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Projecting the Patriots Backfield and Defending Fullbacks

Will Shane Vereen step up as a sophomore? (Photo by Jim Rogash/Getty Images)
Will Shane Vereen step up as a sophomore? (Photo by Jim Rogash/Getty Images)
Getty Images

Ever since moving from Corey Dillon and into the explosive 2007 season, the Patriots have shifted their offensive identity from a complementary offense to a passing offense with a supporting running game. That's not a bad thing; it's just how the game has evolved over time. Rules have developed to prevent as much contact against receivers and rule changes has led to greater performances by passing attacks. The Patriots have adjusted accordingly and have a tremendous wealth of talent at the receiver position.

But what about the backfield? What about the running backs? Before the draft, some of the most noteworthy free agent signings were fullbacks Spencer Larsen and Tony Fiammetta. Remember that? Once the calendar flipped to April, all focus has been on the attention to defense and to the receiving corps. Just don't forget about the fullbacks- Belichick wouldn't have brought them to the team if he didn't think they could help.

Offensive Coordinator Josh McDaniels is back and he enjoys having a versatile fullback- just think back to 2007 with Heath Evans and Kyle Eckel. Last season, the Patriots signed Lousaka Polite for the end of the year and he played well enough as a fullback and a special teams player. Due to the free agency period, it seems as if the team is willing to look at adding a fullback full time.

When looking at the value of a fullback, you have to compare him to a 5th or 6th receiver on the roster- who is going to have more of an impact? A bottom of the roster receiver may see a couple snaps a game as a gunner or a returnman. The Patriots won't be reaching too far down their receiving depth chart- maybe to the 3rd receiver a couple times- due to the strength at tight end. Rob Gronkowski, Aaron Hernandez, heck, even Daniel Fells all provide value as receivers out of the tight end spot and they're all exceptionally versatile. So how much of an impact will an end-of-roster receiver have?

Compare that with a fullback. They can be core four special teams players. They can play situational football in short yardage downs and as a bulky pass protector on obvious downs. Spencer Larsen is an able receiver and Fiammetta has ability all over the field. Fact is, fullbacks are extremely undervalued in the league as very few rosters reserve a spot for a fullback. As a result, the top fullbacks are on the market- and the Patriots are looking to cash in. If the fullback can play 5-10 snaps a game on offense and be a core four special teamer, they deserve a roster spot. Because, hey, why not?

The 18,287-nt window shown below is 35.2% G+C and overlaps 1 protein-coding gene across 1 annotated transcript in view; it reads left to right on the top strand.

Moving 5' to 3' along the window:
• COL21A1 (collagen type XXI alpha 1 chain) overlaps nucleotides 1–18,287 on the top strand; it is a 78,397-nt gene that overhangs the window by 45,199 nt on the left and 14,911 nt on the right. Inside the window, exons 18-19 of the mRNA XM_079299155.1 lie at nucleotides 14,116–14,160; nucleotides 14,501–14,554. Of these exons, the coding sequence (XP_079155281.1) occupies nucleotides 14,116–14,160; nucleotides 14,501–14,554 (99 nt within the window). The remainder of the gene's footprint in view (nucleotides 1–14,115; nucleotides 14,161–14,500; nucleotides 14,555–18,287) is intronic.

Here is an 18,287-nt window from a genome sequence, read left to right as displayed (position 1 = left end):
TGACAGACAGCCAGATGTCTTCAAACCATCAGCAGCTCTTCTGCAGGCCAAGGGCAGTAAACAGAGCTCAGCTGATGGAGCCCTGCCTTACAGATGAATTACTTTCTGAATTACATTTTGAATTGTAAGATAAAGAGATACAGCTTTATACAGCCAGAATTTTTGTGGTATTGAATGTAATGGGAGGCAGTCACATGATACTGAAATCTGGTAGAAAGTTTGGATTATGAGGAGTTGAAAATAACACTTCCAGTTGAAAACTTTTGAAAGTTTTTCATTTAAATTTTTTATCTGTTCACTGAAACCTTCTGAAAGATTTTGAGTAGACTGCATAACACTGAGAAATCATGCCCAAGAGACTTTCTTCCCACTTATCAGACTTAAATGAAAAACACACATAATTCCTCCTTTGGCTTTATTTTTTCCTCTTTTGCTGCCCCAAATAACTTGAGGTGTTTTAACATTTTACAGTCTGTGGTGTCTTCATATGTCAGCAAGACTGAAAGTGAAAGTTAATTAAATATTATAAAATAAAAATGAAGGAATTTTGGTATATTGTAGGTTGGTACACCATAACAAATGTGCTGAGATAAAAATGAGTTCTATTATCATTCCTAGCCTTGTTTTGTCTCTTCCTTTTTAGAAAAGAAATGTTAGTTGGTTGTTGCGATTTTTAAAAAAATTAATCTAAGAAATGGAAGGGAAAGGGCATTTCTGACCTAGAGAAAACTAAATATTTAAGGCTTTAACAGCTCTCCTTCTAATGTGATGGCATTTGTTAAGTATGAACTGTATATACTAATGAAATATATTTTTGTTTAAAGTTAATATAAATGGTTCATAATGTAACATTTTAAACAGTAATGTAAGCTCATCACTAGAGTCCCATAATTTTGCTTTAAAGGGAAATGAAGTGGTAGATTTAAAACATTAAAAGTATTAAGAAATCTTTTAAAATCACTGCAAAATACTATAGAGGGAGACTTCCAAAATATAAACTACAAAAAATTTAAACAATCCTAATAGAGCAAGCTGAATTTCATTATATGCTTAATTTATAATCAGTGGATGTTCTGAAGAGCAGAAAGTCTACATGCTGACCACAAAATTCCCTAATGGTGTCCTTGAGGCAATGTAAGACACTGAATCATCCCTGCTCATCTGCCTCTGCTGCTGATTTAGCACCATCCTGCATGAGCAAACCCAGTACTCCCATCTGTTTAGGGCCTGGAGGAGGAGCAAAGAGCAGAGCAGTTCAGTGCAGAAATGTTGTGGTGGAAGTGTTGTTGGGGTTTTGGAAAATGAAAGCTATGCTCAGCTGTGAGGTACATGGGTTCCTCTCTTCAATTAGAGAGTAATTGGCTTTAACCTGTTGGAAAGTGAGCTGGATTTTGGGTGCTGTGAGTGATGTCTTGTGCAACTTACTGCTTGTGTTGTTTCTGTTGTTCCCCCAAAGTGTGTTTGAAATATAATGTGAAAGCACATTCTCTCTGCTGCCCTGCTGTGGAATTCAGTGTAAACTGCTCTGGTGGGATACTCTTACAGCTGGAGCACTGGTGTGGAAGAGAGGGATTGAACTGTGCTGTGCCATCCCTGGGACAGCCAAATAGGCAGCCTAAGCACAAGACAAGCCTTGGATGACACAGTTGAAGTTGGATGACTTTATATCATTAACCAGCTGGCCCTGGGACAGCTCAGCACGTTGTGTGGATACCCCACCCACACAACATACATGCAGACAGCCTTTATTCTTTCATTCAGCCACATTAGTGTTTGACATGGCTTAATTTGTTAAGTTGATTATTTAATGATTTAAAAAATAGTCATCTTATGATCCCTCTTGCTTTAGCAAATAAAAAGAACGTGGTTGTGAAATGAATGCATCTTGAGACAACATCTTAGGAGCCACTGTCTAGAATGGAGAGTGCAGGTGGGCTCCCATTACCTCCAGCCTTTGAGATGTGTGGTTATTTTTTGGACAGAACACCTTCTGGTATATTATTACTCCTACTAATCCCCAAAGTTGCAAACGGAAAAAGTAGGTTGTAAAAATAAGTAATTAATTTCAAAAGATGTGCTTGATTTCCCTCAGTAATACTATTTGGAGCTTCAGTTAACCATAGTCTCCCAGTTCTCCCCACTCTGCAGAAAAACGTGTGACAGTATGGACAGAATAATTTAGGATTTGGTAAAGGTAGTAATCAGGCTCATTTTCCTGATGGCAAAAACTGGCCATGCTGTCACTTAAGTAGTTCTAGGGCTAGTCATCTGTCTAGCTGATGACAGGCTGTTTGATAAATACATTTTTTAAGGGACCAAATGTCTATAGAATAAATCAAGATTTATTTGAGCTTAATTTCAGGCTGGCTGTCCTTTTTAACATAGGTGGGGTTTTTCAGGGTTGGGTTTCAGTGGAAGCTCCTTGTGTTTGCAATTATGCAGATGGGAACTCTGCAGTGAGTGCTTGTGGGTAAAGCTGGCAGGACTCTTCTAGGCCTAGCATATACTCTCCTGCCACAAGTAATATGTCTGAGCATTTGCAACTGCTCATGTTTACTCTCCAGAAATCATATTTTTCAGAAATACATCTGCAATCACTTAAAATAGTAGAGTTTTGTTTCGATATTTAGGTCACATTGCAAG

Don't mark down a roster spot for Larsen or Fiammetta in permanent marker; the coaches still have to define a role for them on the team. Still, Bill Belichick is trying to put the best 53 players on the roster and maybe the best fullback during the off-season can hold more value than a 6th receiver. That's for the players to prove. But if they can prove it, don't be surprised if they make the roster over one of the bigger names at receiver.


As for the other positions in the backfield, the Patriots have recently added Joseph Addai to a promising trio of Stevan Ridley, Danny Woodhead, and Shane Vereen. The unit now features a first, second, and third round pick, as well as an UDFA, showing that talent can come from everywhere. It also shows that Belichick believes that there is a lot of talent at running back that is worth spending a draft pick on to bring to the team.

While the league have moved into a passing league, there is still value in having a great running back. Perhaps what defines a "great running back" has evolved over the past few seasons- they must now be able to catch and pass block if they wish to be elite- but teams still need great running backs. Before drafting Vereen and Ridley last season, Belichick had this to say about the value of dratfing running backs:

"Well, I think when you look at the production throughout the league; you’ll see there is a lot of production from first- and second-round running backs, currently in the league and in previous years. That position has produced a lot in the National Football League, as obviously has the quarterback position. So I wouldn’t say it’s devalued at all."

Belichick still values the running back position and realized that the elite players deserve to be drafted. While there has been success taking players like BenJarvus Green-Ellis and Danny Woodhead, and even other teams have won with Arian Foster and Fred Jackson, the elite running backs- the Matt Forte and Ray Rice calibre players- are typically taken early in the draft. While finding a Foster or Jackson, or even a Woodhead, is a shot in the dark and a wonderful story, they're far from certain in free agency.